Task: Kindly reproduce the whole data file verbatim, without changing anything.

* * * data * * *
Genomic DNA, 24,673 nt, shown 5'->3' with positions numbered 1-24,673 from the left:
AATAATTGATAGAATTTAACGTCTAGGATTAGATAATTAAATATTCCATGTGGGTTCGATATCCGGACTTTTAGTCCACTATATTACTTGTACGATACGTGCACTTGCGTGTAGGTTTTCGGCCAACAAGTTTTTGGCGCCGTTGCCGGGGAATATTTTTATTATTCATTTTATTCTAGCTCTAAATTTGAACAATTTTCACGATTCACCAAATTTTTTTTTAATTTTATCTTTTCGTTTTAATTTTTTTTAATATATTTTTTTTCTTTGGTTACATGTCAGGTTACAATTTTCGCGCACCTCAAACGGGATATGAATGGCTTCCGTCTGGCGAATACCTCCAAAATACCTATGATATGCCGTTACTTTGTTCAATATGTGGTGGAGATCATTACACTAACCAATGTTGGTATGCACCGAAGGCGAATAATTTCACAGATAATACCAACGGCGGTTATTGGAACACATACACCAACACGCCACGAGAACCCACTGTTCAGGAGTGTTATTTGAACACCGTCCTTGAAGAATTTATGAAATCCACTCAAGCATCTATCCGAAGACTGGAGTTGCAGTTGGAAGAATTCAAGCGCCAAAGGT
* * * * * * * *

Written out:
Genomic DNA, 24,673 nt, shown 5'->3' with positions numbered 1-24,673 from the left:
AATAATTGATAGAATTTAACGTCTAGGATTAGATAATTAAATATTCCATGTGGGTTCGATATCCGGACTTTTAGTCCACTATATTACTTGTACGATACGTGCACTTGCGTGTAGGTTTTCGGCCAACAAGTTTTTGGCGCCGTTGCCGGGGAATATTTTTATTATTCATTTTATTCTAGCTCTAAATTTGAACAATTTTCACGATTCACCAAATTTTTTTTTAATTTTATCTTTTCGTTTTAATTTTTTTTAATATATTTTTTTTCTTTGGTTACATGTCAGGTTACAATTTTCGCGCACCTCAAACGGGATATGAATGGCTTCCGTCTGGCGAATACCTCCAAAATACCTATGATATGCCGTTACTTTGTTCAATATGTGGTGGAGATCATTACACTAACCAATGTTGGTATGCACCGAAGGCGAATAATTTCACAGATAATACCAACGGCGGTTATTGGAACACATACACCAACACGCCACGAGAACCCACTGTTCAGGAGTGTTATTTGAACACCGTCCTTGAAGAATTTATGAAATCCACTCAAGCATCTATCCGAAGACTGGAGTTGCAGTTGGAAGAATTCAAGCGCCAAAGGT